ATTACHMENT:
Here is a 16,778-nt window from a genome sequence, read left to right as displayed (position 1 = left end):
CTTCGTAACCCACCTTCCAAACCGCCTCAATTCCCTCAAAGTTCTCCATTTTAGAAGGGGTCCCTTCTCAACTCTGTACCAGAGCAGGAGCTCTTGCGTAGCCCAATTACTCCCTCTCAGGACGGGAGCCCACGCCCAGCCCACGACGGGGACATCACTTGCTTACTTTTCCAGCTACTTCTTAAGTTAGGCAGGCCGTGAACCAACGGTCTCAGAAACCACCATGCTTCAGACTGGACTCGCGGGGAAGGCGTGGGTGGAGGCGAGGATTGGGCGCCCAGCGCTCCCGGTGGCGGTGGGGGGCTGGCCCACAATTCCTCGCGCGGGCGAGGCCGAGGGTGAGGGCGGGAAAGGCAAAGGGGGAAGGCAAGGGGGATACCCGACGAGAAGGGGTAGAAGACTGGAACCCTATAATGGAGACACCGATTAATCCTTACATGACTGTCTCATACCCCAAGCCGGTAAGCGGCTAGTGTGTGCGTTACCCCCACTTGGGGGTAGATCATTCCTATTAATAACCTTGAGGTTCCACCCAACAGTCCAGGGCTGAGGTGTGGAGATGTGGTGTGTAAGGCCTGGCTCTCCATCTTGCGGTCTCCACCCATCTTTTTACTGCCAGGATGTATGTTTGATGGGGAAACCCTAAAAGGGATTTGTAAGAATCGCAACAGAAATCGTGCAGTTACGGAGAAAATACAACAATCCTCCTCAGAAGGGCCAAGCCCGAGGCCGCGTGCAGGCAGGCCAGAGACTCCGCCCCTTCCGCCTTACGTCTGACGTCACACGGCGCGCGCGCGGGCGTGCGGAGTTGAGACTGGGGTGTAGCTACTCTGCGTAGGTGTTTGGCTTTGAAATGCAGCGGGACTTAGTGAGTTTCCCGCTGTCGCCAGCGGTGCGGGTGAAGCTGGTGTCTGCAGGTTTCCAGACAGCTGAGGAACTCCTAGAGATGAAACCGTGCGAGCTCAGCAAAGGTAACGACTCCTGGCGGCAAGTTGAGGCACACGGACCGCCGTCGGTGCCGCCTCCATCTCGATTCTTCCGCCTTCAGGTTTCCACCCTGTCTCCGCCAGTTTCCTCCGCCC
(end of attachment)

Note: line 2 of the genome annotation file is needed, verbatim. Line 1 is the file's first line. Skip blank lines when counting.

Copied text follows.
CTTCGTAACCCACCTTCCAAACCGCCTCAATTCCCTCAAAGTTCTCCATTTTAGAAGGGGTCCCTTCTCAACTCTGTACCAGAGCAGGAGCTCTTGCGTAGCCCAATTACTCCCTCTCAGGACGGGAGCCCACGCCCAGCCCACGACGGGGACATCACTTGCTTACTTTTCCAGCTACTTCTTAAGTTAGGCAGGCCGTGAACCAACGGTCTCAGAAACCACCATGCTTCAGACTGGACTCGCGGGGAAGGCGTGGGTGGAGGCGAGGATTGGGCGCCCAGCGCTCCCGGTGGCGGTGGGGGGCTGGCCCACAATTCCTCGCGCGGGCGAGGCCGAGGGTGAGGGCGGGAAAGGCAAAGGGGGAAGGCAAGGGGGATACCCGACGAGAAGGGGTAGAAGACTGGAACCCTATAATGGAGACACCGATTAATCCTTACATGACTGTCTCATACCCCAAGCCGGTAAGCGGCTAGTGTGTGCGTTACCCCCACTTGGGGGTAGATCATTCCTATTAATAACCTTGAGGTTCCACCCAACAGTCCAGGGCTGAGGTGTGGAGATGTGGTGTGTAAGGCCTGGCTCTCCATCTTGCGGTCTCCACCCATCTTTTTACTGCCAGGATGTATGTTTGATGGGGAAACCCTAAAAGGGATTTGTAAGAATCGCAACAGAAATCGTGCAGTTACGGAGAAAATACAACAATCCTCCTCAGAAGGGCCAAGCCCGAGGCCGCGTGCAGGCAGGCCAGAGACTCCGCCCCTTCCGCCTTACGTCTGACGTCACACGGCGCGCGCGCGGGCGTGCGGAGTTGAGACTGGGGTGTAGCTACTCTGCGTAGGTGTTTGGCTTTGAAATGCAGCGGGACTTAGTGAGTTTCCCGCTGTCGCCAGCGGTGCGGGTGAAGCTGGTGTCTGCAGGTTTCCAGACAGCTGAGGAACTCCTAGAGATGAAACCGTGCGAGCTCAGCAAAGGTAACGACTCCTGGCGGCAAGTTGAGGCACACGGACCGCCGTCGGTGCCGCCTCCATCTCGATTCTTCCGCCTTCAGGTTTCCACCCTGTCTCCGCCAGTTTCCTCCGCCC